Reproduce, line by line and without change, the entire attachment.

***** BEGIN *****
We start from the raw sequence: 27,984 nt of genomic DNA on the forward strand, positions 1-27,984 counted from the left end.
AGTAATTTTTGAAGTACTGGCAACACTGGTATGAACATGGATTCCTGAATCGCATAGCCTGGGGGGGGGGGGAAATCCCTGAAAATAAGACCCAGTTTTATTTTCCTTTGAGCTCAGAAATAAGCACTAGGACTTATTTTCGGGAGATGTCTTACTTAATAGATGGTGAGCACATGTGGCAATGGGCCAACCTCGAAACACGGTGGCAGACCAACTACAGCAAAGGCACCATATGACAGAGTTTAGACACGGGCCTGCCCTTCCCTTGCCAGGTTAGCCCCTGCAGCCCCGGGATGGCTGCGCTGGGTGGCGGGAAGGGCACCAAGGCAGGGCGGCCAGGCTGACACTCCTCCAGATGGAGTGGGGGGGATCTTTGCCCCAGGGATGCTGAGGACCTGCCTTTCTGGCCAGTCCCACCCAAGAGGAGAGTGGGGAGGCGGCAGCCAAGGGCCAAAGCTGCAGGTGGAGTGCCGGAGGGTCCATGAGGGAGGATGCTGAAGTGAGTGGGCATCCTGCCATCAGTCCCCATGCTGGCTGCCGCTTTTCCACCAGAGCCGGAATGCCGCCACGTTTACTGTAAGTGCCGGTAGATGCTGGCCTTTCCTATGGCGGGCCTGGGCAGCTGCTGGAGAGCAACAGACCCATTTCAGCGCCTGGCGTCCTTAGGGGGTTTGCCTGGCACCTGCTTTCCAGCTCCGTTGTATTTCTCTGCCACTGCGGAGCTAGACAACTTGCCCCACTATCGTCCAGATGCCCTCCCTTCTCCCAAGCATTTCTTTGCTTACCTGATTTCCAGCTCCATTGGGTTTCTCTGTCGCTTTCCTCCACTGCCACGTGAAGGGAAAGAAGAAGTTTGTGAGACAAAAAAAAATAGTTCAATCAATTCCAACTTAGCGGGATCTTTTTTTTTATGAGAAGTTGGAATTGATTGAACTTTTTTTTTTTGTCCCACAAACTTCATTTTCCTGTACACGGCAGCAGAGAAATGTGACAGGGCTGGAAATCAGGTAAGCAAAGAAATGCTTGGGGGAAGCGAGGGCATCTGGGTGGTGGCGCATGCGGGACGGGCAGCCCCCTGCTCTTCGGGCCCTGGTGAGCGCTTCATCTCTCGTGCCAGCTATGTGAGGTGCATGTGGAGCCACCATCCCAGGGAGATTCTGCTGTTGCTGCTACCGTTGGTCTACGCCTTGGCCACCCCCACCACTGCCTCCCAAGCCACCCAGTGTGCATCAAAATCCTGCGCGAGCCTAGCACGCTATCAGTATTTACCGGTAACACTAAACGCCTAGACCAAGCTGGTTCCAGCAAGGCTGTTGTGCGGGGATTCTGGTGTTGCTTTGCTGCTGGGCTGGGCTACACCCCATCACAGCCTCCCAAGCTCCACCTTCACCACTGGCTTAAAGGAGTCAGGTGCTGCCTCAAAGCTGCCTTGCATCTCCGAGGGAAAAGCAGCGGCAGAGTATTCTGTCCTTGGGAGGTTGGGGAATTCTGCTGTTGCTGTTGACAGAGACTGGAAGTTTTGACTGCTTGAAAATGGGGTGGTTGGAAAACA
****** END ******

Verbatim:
We start from the raw sequence: 27,984 nt of genomic DNA on the forward strand, positions 1-27,984 counted from the left end.
AGTAATTTTTGAAGTACTGGCAACACTGGTATGAACATGGATTCCTGAATCGCATAGCCTGGGGGGGGGGGGAAATCCCTGAAAATAAGACCCAGTTTTATTTTCCTTTGAGCTCAGAAATAAGCACTAGGACTTATTTTCGGGAGATGTCTTACTTAATAGATGGTGAGCACATGTGGCAATGGGCCAACCTCGAAACACGGTGGCAGACCAACTACAGCAAAGGCACCATATGACAGAGTTTAGACACGGGCCTGCCCTTCCCTTGCCAGGTTAGCCCCTGCAGCCCCGGGATGGCTGCGCTGGGTGGCGGGAAGGGCACCAAGGCAGGGCGGCCAGGCTGACACTCCTCCAGATGGAGTGGGGGGGATCTTTGCCCCAGGGATGCTGAGGACCTGCCTTTCTGGCCAGTCCCACCCAAGAGGAGAGTGGGGAGGCGGCAGCCAAGGGCCAAAGCTGCAGGTGGAGTGCCGGAGGGTCCATGAGGGAGGATGCTGAAGTGAGTGGGCATCCTGCCATCAGTCCCCATGCTGGCTGCCGCTTTTCCACCAGAGCCGGAATGCCGCCACGTTTACTGTAAGTGCCGGTAGATGCTGGCCTTTCCTATGGCGGGCCTGGGCAGCTGCTGGAGAGCAACAGACCCATTTCAGCGCCTGGCGTCCTTAGGGGGTTTGCCTGGCACCTGCTTTCCAGCTCCGTTGTATTTCTCTGCCACTGCGGAGCTAGACAACTTGCCCCACTATCGTCCAGATGCCCTCCCTTCTCCCAAGCATTTCTTTGCTTACCTGATTTCCAGCTCCATTGGGTTTCTCTGTCGCTTTCCTCCACTGCCACGTGAAGGGAAAGAAGAAGTTTGTGAGACAAAAAAAAATAGTTCAATCAATTCCAACTTAGCGGGATCTTTTTTTTTATGAGAAGTTGGAATTGATTGAACTTTTTTTTTTTGTCCCACAAACTTCATTTTCCTGTACACGGCAGCAGAGAAATGTGACAGGGCTGGAAATCAGGTAAGCAAAGAAATGCTTGGGGGAAGCGAGGGCATCTGGGTGGTGGCGCATGCGGGACGGGCAGCCCCCTGCTCTTCGGGCCCTGGTGAGCGCTTCATCTCTCGTGCCAGCTATGTGAGGTGCATGTGGAGCCACCATCCCAGGGAGATTCTGCTGTTGCTGCTACCGTTGGTCTACGCCTTGGCCACCCCCACCACTGCCTCCCAAGCCACCCAGTGTGCATCAAAATCCTGCGCGAGCCTAGCACGCTATCAGTATTTACCGGTAACACTAAACGCCTAGACCAAGCTGGTTCCAGCAAGGCTGTTGTGCGGGGATTCTGGTGTTGCTTTGCTGCTGGGCTGGGCTACACCCCATCACAGCCTCCCAAGCTCCACCTTCACCACTGGCTTAAAGGAGTCAGGTGCTGCCTCAAAGCTGCCTTGCATCTCCGAGGGAAAAGCAGCGGCAGAGTATTCTGTCCTTGGGAGGTTGGGGAATTCTGCTGTTGCTGTTGACAGAGACTGGAAGTTTTGACTGCTTGAAAATGGGGTGGTTGGAAAACA